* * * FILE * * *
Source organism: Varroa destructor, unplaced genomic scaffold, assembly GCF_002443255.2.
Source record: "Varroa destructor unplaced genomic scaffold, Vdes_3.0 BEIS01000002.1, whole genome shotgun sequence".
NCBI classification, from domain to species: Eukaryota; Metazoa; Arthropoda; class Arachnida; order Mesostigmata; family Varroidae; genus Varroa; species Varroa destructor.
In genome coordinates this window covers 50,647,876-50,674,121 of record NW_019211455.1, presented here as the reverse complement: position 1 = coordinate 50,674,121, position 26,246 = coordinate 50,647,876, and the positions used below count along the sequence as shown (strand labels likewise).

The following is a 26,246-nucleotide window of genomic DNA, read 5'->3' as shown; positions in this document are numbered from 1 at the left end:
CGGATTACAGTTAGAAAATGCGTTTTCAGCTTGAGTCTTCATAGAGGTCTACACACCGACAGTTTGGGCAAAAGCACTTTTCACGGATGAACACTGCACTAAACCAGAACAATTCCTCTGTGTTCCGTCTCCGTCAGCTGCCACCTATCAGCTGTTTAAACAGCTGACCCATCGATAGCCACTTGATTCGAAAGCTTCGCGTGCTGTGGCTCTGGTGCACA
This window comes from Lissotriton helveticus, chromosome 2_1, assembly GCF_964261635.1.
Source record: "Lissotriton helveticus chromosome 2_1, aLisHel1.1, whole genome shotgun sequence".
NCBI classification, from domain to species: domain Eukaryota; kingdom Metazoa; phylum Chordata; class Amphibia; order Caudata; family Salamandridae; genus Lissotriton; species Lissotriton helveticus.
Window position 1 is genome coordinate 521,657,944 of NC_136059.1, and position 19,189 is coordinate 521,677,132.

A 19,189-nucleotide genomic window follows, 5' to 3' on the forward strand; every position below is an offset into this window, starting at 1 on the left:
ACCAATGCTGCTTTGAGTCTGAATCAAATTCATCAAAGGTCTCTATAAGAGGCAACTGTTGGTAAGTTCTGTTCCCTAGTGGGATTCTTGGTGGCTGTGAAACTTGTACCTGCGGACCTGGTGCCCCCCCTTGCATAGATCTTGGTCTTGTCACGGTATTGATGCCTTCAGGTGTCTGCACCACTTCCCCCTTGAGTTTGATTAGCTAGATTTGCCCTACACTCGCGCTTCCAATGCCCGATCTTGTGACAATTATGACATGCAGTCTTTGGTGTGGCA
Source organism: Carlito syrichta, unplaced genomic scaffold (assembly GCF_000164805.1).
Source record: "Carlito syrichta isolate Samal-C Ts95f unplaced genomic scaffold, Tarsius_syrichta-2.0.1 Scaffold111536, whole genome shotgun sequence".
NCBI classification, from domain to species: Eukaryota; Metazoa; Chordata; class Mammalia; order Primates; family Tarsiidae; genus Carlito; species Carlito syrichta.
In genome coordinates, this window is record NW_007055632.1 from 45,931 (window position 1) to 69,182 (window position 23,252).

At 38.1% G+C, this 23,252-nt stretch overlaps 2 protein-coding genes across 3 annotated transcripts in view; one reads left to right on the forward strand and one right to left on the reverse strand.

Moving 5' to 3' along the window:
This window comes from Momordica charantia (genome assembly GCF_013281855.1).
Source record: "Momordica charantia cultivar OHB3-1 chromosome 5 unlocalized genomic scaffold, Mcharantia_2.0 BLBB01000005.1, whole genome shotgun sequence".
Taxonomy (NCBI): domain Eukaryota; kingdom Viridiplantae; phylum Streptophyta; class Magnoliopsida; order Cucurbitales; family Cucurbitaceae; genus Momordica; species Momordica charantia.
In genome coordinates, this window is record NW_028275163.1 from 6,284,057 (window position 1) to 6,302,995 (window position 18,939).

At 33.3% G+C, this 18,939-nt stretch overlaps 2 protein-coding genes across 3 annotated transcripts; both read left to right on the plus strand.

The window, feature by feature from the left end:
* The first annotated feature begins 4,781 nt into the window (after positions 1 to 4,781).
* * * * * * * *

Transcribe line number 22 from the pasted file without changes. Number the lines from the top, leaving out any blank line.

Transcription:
In genome coordinates, this window is record NW_028275163.1 from 6,284,057 (window position 1) to 6,302,995 (window position 18,939).